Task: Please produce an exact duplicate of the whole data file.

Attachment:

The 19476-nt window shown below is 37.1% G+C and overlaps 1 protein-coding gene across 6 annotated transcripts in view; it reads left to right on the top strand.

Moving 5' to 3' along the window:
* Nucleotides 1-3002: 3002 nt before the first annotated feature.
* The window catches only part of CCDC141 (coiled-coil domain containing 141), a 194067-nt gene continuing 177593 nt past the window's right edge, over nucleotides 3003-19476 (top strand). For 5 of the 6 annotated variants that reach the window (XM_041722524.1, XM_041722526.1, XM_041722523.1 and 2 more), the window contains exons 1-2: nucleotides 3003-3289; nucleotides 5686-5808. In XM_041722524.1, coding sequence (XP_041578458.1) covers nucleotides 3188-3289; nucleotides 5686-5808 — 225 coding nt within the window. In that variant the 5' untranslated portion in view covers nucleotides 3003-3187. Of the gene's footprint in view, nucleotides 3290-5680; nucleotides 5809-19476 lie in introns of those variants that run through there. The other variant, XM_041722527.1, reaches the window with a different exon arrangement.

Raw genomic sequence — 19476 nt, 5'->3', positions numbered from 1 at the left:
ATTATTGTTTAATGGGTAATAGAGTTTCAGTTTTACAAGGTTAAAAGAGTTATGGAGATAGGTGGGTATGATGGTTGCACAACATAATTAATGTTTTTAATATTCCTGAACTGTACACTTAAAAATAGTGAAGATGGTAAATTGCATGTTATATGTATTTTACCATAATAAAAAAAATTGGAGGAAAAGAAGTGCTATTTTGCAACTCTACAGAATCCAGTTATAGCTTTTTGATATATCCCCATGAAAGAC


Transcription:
The 19476-nt window shown below is 37.1% G+C and overlaps 1 protein-coding gene across 6 annotated transcripts in view; it reads left to right on the top strand.

Moving 5' to 3' along the window:
* Nucleotides 1-3002: 3002 nt before the first annotated feature.
* The window catches only part of CCDC141 (coiled-coil domain containing 141), a 194067-nt gene continuing 177593 nt past the window's right edge, over nucleotides 3003-19476 (top strand). For 5 of the 6 annotated variants that reach the window (XM_041722524.1, XM_041722526.1, XM_041722523.1 and 2 more), the window contains exons 1-2: nucleotides 3003-3289; nucleotides 5686-5808. In XM_041722524.1, coding sequence (XP_041578458.1) covers nucleotides 3188-3289; nucleotides 5686-5808 — 225 coding nt within the window. In that variant the 5' untranslated portion in view covers nucleotides 3003-3187. Of the gene's footprint in view, nucleotides 3290-5680; nucleotides 5809-19476 lie in introns of those variants that run through there. The other variant, XM_041722527.1, reaches the window with a different exon arrangement.

Raw genomic sequence — 19476 nt, 5'->3', positions numbered from 1 at the left:
ATTATTGTTTAATGGGTAATAGAGTTTCAGTTTTACAAGGTTAAAAGAGTTATGGAGATAGGTGGGTATGATGGTTGCACAACATAATTAATGTTTTTAATATTCCTGAACTGTACACTTAAAAATAGTGAAGATGGTAAATTGCATGTTATATGTATTTTACCATAATAAAAAAAATTGGAGGAAAAGAAGTGCTATTTTGCAACTCTACAGAATCCAGTTATAGCTTTTTGATATATCCCCATGAAAGAC